Japan Wine

Japanese turn to booze during coronavirus lockdown

Alcohol home consumption in Japan increased during the lockdown period, when the country’s prime minister announced a state of emergency. While on-premise consumption collapsed, off-trade and online wine sales boomed, writes Mari Yasuda.

On April 7, Japan’s prime minister Shinzo Abe declared a state of emergency over the coronavirus pandemic in heavily affected areas, such as Tokyo and Osaka, and their neighboring prefectures. Based on this declaration, local governors strongly requested people to stay home. The state of emergency declaration was extended across the country on April 16. During the lockdown period, alcoholic consumption at home has been increasing.

Strong request to stay home

The biggest difference in the policy of Japan from other countries is that the government request to stay home is not an obligation, which accompanies penalties and fines as in other countries, such as Italy or France. Also, temporary closures of shops are strongly requested, but not obligatory.         

The declaration of the state of emergency was set to remain until May 6. On May 4, this declaration was extended through to 31 st May. The government, however, decided to lift the emergency status on May 14 for areas other than Hokkaido, Tokyo, Osaka and neighboring prefectures.

Influence on sales channels of alcoholic beverages

Based on the government’s declaration of the state of emergency, local governors decided on the category of business to which the suspension would apply. So the question is to what extent has alcoholic beverage sales been affected ?

Before we delve into that, I would like to show two sets of statistics to grasp the outline of sales channels of alcoholic beverages in Japan for your reference.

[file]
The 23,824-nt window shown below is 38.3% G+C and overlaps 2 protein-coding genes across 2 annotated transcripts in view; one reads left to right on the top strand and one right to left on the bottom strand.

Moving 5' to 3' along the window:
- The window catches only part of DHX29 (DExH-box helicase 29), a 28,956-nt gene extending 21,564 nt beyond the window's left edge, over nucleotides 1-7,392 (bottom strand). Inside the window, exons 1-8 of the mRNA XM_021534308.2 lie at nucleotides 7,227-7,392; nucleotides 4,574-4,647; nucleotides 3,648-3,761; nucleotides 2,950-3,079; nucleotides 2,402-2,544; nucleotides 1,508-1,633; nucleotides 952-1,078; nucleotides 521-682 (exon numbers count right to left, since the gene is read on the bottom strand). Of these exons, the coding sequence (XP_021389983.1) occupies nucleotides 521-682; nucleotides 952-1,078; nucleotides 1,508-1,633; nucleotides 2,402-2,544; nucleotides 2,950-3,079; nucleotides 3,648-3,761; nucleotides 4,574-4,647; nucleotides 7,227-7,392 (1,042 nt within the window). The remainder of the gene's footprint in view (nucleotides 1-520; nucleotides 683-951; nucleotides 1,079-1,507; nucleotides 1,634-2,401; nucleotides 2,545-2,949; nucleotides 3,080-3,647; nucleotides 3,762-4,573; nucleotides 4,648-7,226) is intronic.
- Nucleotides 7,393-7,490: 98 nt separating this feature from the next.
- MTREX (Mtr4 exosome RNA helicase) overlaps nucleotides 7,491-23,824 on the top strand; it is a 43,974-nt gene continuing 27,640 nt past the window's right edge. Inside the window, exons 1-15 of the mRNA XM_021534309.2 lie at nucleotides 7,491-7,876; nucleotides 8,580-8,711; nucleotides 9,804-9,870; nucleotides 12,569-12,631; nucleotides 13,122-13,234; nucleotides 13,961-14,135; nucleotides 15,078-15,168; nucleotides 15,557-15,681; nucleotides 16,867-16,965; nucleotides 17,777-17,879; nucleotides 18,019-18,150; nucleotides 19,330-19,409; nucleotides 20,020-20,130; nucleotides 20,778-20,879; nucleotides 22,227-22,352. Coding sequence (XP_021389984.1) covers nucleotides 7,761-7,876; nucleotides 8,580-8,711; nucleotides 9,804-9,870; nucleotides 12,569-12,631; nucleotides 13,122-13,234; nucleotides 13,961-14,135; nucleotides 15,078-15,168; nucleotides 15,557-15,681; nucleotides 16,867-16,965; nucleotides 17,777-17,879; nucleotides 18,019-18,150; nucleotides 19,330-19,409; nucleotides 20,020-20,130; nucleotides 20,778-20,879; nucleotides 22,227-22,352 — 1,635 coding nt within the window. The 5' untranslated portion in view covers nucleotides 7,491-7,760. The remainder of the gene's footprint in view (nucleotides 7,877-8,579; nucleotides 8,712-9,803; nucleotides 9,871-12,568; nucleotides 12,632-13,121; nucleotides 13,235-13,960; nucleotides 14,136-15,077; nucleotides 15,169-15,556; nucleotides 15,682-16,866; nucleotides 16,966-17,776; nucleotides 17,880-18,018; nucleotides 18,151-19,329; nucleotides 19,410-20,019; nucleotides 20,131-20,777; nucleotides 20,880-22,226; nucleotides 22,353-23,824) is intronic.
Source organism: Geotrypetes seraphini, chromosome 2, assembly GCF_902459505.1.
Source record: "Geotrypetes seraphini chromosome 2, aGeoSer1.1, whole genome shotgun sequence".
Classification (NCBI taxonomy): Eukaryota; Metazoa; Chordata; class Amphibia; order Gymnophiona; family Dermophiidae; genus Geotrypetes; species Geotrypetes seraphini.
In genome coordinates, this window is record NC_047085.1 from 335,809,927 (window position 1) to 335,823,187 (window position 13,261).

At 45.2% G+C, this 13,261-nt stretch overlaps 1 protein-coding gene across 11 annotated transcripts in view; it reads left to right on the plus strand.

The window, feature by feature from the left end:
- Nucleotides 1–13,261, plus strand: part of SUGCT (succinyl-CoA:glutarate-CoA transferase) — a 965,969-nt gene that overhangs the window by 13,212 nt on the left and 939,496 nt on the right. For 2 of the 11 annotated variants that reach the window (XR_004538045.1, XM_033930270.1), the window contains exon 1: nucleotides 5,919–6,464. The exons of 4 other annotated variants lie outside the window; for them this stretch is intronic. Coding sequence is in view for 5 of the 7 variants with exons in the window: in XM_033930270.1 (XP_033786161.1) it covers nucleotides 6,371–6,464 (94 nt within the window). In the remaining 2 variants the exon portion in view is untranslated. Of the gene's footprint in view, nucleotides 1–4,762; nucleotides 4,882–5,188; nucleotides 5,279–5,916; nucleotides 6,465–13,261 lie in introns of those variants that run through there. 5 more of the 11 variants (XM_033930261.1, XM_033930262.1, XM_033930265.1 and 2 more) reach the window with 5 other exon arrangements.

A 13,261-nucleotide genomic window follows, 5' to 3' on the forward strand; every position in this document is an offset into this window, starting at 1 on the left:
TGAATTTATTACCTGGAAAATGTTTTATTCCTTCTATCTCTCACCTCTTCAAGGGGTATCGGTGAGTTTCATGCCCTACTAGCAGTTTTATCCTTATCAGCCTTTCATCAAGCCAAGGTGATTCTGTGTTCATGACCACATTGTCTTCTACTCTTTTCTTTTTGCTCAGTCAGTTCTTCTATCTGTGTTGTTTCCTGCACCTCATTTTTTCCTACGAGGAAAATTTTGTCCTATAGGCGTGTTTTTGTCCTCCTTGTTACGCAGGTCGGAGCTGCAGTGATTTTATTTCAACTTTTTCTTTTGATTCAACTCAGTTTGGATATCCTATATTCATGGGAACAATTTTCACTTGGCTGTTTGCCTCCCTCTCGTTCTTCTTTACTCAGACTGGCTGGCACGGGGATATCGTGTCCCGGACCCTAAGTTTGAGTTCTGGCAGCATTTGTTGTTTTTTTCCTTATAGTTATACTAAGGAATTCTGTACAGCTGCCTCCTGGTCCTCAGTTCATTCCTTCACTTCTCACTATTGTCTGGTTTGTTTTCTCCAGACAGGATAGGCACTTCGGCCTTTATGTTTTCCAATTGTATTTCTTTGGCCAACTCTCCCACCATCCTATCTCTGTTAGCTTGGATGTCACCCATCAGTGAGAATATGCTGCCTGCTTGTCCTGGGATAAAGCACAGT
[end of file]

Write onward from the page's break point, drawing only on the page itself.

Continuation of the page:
One is the ratio of off-  and  on- trade. Wands Magazine*1) issues the estimation of sales for off- and on- trade. This is limited to imported still wines from 11 major countries. According to their estimation, the sales volume of on-trade is 7.11 million cases (9L per case), which represents 32% of total sales, while off-trade sales is 15.15 million cases which represents 68% of total sales.

Another point is a report of sales channel composition in off-trade. Shuhan News*2)  reported the results of a SCI survey *3)  conducted by Intage inc., a market research company. This is a consumer panel survey across the country. According to this, supermarkets accounted for 53% of the total alcoholic beverages purchase volume in 2019,  drug stores 14%, discount shops 9%, home centers 8% , convenience stores 6%, liquor shops 1%, and others (including on-line) 9%.

Taking these statistics into consideration, I would like to give an overview of the request by the Tokyo Metropolitan Government for the suspension of business. The targets of the business suspension are bars and night clubs. These outlets are important sales channels for prestigious alcoholic beverages such as Champagne. Banquet rooms of hotels , where substantial volumes of alcoholic beverages are consumed, are also targeted.

Restaurants are not the target, however, open hours are limited to 20:00, and sales of alcoholic beverages on the premises are limited up to 19:00. Restaurants in large shopping buildings, such as Ginza Six, are closed because the whole buildings are closed temporarily.

On the other hand, supermarkets, convenience stores,  liquor shops, and home centers are not targets for the suspension of business. Some department stores are closed totally, others only have their food sections open, including alcoholic beverages.

To summarize, many channels of on-trade are closed, while off-trade channels are open. 

Increase of alcoholic consumption at home